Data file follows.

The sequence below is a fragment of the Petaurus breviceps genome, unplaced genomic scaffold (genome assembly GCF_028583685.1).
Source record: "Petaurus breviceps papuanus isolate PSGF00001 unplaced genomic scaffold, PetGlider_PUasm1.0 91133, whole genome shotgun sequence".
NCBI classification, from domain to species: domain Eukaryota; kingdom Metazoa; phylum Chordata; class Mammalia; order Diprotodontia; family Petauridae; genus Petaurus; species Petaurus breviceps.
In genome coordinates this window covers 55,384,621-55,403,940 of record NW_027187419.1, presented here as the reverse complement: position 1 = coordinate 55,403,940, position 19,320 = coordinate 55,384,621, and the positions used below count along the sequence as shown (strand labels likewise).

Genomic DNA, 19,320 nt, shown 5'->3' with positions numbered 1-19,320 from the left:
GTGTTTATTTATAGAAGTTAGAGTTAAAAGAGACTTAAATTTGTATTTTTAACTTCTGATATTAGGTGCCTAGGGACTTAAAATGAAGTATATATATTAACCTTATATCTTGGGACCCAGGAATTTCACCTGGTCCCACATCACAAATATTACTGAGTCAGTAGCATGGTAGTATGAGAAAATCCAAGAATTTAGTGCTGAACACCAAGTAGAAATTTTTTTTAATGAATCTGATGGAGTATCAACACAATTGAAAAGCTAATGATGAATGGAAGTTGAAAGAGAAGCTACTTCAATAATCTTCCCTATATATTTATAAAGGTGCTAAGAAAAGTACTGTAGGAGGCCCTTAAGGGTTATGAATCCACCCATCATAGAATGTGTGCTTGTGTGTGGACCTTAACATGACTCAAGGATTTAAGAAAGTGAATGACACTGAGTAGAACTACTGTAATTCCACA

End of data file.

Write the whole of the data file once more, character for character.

The sequence below is a fragment of the Petaurus breviceps genome, unplaced genomic scaffold (genome assembly GCF_028583685.1).
Source record: "Petaurus breviceps papuanus isolate PSGF00001 unplaced genomic scaffold, PetGlider_PUasm1.0 91133, whole genome shotgun sequence".
NCBI classification, from domain to species: domain Eukaryota; kingdom Metazoa; phylum Chordata; class Mammalia; order Diprotodontia; family Petauridae; genus Petaurus; species Petaurus breviceps.
In genome coordinates this window covers 55,384,621-55,403,940 of record NW_027187419.1, presented here as the reverse complement: position 1 = coordinate 55,403,940, position 19,320 = coordinate 55,384,621, and the positions used below count along the sequence as shown (strand labels likewise).

Genomic DNA, 19,320 nt, shown 5'->3' with positions numbered 1-19,320 from the left:
GTGTTTATTTATAGAAGTTAGAGTTAAAAGAGACTTAAATTTGTATTTTTAACTTCTGATATTAGGTGCCTAGGGACTTAAAATGAAGTATATATATTAACCTTATATCTTGGGACCCAGGAATTTCACCTGGTCCCACATCACAAATATTACTGAGTCAGTAGCATGGTAGTATGAGAAAATCCAAGAATTTAGTGCTGAACACCAAGTAGAAATTTTTTTTAATGAATCTGATGGAGTATCAACACAATTGAAAAGCTAATGATGAATGGAAGTTGAAAGAGAAGCTACTTCAATAATCTTCCCTATATATTTATAAAGGTGCTAAGAAAAGTACTGTAGGAGGCCCTTAAGGGTTATGAATCCACCCATCATAGAATGTGTGCTTGTGTGTGGACCTTAACATGACTCAAGGATTTAAGAAAGTGAATGACACTGAGTAGAACTACTGTAATTCCACA